How To Estimate Productivity

By Peter Edmonston  |  Posted 2002-09-16 Email Print this article Print
 
 
 
 
 
 
 

Workbook: Time is money. Whether it's a sales-automation application or a document-sharing system, most internal software projects get pitched as a way to trim labor costs and give employees extra time to generate more business for the company.

Time is money.

Whether it's a sales-automation application or a document-sharing system, most internal software projects get pitched as a way to trim labor costs and give employees extra time to generate more business for the company.

PDF DownloadBut in some cases, managers point to productivity without asking if the benefits of a new system really will justify the costs of installing and maintaining it. Part of the problem is that productivity is often considered a "soft" (read: unquantifiable) benefit that defies traditional return-on-investment (ROI) analysis.

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"Admittedly, productivity can be hard to measure," says Tom Pisello, president and CEO of Orlando, Fla., ROI software vendor Alinean. Still, he and many other experts argue that productivity-enhancing projects should be vetted with the same ROI-based benchmarks as any other potential expenditure.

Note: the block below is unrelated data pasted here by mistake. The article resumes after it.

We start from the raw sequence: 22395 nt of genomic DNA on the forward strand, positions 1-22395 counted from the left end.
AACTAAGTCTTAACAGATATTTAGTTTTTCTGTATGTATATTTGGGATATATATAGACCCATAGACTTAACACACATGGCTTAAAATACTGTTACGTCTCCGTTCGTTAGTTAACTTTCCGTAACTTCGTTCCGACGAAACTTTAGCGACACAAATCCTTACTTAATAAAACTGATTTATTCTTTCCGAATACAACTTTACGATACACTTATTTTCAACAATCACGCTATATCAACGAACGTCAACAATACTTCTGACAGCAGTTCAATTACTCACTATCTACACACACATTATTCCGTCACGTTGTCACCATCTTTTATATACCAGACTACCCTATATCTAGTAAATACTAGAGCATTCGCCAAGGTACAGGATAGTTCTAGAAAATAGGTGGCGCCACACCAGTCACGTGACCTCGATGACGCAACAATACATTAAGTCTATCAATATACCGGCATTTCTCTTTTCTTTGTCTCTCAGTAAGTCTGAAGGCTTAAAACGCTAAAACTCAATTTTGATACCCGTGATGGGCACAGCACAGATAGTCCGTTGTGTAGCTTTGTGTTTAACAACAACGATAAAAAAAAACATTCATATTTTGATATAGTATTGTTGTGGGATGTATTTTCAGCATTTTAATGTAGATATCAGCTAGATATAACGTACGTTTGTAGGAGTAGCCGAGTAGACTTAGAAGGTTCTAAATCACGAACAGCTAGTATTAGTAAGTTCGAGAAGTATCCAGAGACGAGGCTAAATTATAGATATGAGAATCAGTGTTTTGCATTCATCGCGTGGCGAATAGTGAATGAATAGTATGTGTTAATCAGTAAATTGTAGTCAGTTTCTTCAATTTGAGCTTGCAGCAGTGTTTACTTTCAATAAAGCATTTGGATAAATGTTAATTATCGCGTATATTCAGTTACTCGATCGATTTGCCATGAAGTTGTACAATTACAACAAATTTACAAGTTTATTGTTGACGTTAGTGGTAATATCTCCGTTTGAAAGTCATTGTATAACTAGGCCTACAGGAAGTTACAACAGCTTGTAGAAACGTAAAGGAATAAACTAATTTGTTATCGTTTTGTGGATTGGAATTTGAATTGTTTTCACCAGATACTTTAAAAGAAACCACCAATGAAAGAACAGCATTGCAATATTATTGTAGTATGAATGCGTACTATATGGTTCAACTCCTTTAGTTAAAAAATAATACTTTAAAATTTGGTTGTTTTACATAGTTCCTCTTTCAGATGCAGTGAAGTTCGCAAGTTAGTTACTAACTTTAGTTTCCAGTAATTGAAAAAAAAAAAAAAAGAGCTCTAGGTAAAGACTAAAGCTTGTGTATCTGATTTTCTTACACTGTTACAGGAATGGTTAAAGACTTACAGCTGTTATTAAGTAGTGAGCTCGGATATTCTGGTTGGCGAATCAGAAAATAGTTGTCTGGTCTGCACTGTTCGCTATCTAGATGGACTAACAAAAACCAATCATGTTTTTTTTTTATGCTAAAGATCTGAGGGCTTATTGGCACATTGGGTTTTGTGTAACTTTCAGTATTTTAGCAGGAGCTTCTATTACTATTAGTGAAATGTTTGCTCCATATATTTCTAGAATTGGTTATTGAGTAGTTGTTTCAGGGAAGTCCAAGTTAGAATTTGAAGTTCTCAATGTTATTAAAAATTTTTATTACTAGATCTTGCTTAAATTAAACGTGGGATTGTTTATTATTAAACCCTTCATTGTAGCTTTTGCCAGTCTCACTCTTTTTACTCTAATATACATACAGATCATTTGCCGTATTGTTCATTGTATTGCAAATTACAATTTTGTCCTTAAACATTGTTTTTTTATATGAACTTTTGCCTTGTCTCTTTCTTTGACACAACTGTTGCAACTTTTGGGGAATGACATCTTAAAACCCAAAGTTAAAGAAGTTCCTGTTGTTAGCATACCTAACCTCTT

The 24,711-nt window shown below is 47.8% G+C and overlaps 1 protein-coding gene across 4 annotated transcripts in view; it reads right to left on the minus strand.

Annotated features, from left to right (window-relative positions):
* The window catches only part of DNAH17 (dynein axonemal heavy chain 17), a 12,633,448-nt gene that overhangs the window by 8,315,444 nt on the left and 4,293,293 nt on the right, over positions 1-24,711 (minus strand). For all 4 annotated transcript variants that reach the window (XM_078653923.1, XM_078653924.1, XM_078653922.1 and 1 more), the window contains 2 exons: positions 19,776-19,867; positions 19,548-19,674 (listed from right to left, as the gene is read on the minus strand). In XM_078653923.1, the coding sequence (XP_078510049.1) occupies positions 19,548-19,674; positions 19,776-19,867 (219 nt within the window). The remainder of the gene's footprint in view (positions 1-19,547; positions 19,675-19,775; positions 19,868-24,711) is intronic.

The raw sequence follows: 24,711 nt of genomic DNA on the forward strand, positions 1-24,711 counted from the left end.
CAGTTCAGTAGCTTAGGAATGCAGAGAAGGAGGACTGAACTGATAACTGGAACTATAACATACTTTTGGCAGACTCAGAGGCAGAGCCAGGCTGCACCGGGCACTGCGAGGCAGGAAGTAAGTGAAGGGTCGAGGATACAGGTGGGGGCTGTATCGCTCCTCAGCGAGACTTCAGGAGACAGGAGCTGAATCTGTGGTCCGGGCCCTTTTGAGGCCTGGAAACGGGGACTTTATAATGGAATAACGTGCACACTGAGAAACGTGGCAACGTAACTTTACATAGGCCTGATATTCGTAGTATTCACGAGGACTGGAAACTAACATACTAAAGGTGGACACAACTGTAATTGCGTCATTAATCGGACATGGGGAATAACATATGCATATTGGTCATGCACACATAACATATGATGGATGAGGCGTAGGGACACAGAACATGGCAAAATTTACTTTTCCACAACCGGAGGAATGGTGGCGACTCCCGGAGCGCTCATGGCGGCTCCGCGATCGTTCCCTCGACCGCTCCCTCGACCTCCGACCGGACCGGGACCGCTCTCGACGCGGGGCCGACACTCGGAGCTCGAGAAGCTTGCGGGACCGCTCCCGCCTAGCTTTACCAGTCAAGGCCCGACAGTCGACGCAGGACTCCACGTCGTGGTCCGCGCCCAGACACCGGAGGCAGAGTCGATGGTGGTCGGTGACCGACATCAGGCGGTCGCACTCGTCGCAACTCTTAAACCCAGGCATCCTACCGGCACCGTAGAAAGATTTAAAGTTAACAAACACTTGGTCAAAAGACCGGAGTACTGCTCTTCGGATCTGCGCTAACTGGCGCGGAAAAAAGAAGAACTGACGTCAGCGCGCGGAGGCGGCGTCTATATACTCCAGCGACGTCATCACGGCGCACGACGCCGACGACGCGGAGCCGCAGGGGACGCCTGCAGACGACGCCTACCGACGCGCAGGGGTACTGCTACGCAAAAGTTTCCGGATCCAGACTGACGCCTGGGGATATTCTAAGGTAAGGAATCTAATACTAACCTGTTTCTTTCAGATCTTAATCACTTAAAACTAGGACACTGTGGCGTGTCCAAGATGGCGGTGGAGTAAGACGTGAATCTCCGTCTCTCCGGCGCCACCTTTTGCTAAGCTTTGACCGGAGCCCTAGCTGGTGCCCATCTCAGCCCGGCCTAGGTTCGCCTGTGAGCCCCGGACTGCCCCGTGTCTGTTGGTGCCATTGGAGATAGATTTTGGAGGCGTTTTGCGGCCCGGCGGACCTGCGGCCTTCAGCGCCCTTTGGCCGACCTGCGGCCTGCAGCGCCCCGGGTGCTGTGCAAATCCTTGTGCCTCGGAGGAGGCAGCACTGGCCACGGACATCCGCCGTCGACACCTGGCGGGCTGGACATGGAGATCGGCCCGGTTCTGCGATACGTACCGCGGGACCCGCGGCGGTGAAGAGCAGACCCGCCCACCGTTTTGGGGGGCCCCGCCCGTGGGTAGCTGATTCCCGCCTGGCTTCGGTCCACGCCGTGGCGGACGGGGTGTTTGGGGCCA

A company needs to consider an array of factors, including the number of employees affected by a project, how much each is paid, and the amount of time each is expected to save. Often neglected in such calculations, however, is a key aspect of human nature: the primordial urge to waste time. In the real world, employees are likely to fritter away a sizable chunk of any newfound productivity by taking more breaks, leaving early or bidding on eBay.

To compensate for such inevitable time-wasting, Pisello recommends slashing at least 50% from any raw savings forecast. Or, consult a correction-factor table, such as the one developed by Nucleus Research (see chart).

Companies also must understand that increased productivity alone won't fatten the bottom line. Corporate profits will improve only if added productivity generates higher revenue—for instance, allowing a law firm to handle more fee-paying clients with the same number of attorneys—or helps lower costs, which usually means job cuts.

Of course, job cuts are a delicate matter, and failure to follow through is a common reason for lower-than- expected project returns.

"At the end of the day, a company could easily discover they didn't make the cuts they were supposed to," says Pisello. "But if a project doesn't let you reduce head count or otherwise lower costs, where is the real impact?"



 
 
 
 
 
 
 
 
 
 

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